Bollywood actor Deepika Padukone, who has always been vocal about her struggle with mental health issues, launched 'Care Package', the world's audio-first festival that 'cares', to talk about self-care and mental health on Clubhouse.
New Delhi: Bollywood actor Deepika Padukone who has always been vocal about her struggle with mental health issues, launched 'Care Package', the world's audio-first festival that 'cares', to talk about self-care and mental health on Clubhouse.
In the session, she openly talked about her difficulties, challenges, and supports. She said, "At that point when I went through the entire experience, I felt like we were being extremely hush-hush about everything. We didn’t want my name to go out. We were scared about which therapist to reach out to and who’s going to keep this information confidential. At that point, I went with the flow because I wanted help."
"When I was reflecting on how this whole thing went by, I thought why did we handle it like this? And why were we trying to be quiet about it? Why can’t people know? Why shouldn’t people know that this is what I have been through? It also came from me wanting to try to be as honest and authentic as possible," she added.
Further, she said, "It was also about letting people know that mental illness exists and it’s okay to seek help because most of us suffer in silence because it’s not something you seek externally so there is a guilt attached to it because you feel you are the only one going through it. You also feel like you are inconveniencing your caregivers and the people around you. Me coming out was really just letting people know you are not alone and we are in it together."
"It basically started in February 2014. I remember waking up one morning with this strange feeling in my stomach and it’s a feeling I don’t remember having ever felt before. For days after that, I felt empty, directionless and it just felt life had no meaning or purpose. I couldn’t feel anything physically or emotionally. I just felt this void and it’s difficult to articulate to someone who hasn’t experienced it," the Chapaak actress added.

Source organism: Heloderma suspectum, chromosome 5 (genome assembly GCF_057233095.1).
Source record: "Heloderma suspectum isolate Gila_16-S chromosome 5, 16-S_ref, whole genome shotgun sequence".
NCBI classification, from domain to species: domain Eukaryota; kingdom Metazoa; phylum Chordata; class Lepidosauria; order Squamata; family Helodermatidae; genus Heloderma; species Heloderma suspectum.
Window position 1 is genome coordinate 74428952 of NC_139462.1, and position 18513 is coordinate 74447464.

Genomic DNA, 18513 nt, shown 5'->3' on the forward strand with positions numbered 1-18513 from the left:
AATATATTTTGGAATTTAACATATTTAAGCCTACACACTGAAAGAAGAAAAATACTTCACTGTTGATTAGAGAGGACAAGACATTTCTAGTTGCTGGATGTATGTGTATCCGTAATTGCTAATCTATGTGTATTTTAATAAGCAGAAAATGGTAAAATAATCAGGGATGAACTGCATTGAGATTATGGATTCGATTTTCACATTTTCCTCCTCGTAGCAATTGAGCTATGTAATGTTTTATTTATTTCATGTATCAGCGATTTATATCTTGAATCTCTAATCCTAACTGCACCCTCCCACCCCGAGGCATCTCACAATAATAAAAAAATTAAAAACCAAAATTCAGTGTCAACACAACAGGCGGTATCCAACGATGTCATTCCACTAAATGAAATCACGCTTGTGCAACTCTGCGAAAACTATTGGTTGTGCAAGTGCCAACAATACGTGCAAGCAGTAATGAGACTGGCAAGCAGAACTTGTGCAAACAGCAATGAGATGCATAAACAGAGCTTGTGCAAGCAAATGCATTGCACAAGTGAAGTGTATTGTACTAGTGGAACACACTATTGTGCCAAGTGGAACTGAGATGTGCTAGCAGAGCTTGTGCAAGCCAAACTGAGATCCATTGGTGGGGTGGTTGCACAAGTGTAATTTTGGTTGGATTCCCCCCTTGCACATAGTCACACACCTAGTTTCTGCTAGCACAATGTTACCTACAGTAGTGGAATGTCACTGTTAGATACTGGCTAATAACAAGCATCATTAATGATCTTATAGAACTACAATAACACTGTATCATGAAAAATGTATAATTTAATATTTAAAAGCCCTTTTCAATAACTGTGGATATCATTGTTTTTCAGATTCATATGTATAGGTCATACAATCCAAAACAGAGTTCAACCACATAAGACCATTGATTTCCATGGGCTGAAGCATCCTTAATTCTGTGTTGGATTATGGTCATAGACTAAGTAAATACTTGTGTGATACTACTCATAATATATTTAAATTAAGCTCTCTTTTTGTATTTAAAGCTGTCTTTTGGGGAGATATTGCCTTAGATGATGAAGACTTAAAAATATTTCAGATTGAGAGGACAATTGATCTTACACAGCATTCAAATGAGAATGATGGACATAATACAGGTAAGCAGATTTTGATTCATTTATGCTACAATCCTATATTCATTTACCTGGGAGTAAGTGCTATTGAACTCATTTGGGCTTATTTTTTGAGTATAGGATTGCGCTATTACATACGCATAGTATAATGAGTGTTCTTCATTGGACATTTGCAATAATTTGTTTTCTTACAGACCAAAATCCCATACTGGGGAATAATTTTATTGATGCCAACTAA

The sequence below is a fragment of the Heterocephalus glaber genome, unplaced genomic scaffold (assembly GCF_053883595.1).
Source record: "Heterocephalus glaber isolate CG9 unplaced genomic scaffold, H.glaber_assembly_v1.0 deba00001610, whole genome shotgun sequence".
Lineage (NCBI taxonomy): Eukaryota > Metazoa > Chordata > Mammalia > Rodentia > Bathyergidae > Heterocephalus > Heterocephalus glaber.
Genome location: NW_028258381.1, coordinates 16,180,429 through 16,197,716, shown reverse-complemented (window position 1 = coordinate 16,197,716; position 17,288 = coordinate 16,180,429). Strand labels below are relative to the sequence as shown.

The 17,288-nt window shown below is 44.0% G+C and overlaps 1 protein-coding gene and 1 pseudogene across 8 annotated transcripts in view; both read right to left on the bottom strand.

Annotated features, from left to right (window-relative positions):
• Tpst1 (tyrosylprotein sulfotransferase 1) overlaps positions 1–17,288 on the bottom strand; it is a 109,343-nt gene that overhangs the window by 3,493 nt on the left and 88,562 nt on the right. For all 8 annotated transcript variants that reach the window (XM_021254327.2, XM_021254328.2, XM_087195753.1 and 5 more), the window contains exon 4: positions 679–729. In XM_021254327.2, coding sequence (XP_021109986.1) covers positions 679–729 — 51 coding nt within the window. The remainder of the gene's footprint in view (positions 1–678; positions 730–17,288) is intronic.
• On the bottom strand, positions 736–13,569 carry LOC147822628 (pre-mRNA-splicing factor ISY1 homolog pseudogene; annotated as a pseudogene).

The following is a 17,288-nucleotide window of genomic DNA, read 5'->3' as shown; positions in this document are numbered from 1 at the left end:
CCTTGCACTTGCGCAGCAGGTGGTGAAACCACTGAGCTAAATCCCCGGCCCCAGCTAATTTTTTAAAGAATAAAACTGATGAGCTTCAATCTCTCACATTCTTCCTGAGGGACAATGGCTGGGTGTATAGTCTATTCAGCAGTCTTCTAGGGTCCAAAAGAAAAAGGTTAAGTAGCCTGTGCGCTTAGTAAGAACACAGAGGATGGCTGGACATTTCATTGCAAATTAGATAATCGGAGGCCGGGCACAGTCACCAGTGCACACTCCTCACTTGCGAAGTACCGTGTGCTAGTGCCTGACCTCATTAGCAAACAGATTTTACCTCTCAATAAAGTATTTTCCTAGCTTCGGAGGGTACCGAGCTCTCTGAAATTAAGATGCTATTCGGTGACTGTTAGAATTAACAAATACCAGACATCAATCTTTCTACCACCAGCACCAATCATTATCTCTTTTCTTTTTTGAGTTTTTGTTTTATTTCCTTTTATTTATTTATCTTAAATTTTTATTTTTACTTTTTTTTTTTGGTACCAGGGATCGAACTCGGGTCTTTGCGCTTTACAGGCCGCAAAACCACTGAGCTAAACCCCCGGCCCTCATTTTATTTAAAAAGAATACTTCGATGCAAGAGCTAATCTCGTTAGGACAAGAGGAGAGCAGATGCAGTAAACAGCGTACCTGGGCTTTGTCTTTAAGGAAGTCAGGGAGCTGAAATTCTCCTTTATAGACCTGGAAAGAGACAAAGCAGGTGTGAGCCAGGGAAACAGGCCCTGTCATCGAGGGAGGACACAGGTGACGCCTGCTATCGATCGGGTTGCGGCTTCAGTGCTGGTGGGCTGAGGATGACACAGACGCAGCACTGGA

Describing her cry during the depression, she said, "I felt this for days, weeks and months until one day my family was here and they were going back home and when they were packing their bags, I was sitting in their room and suddenly broke down. That’s when my mother realized for the first time that something was different. My cry was different. It wasn’t the usual boyfriend issue or stress at work. She kept asking me if it was this or that. I couldn’t pinpoint one specific reason. It was her experience and presence of mind that she encouraged me to seek help."
"Life post mental illness is a 'before and after.' I had a particular life before depression and I have a very different life after that. I keep saying that there’s not a day that goes by without me thinking about my mental health. To ensure I don’t go back into that space, it’s very important for me to focus on the quality of my sleep, nutrition, hydration, exercise, how do I process stress, and my thoughts and mindfulness. These are the things I have to do on a daily basis not because they are fancy words or it’s cool to do this but I won’t be able to survive if I don’t do all these things," she concluded.
On the film front, Deepika will be seen next in Shakun Batra's yet-to-be-titled film. The actor also has an impressive line-up of projects in the pipeline including '83', 'Baiju Bawra', 'Fighter', 'Sanki', 'Pathan', and the Indian adaptation of Nancy Meyers's 2015 hit Hollywood film 'The Intern', which will feature megastar Amitabh Bachchan too.
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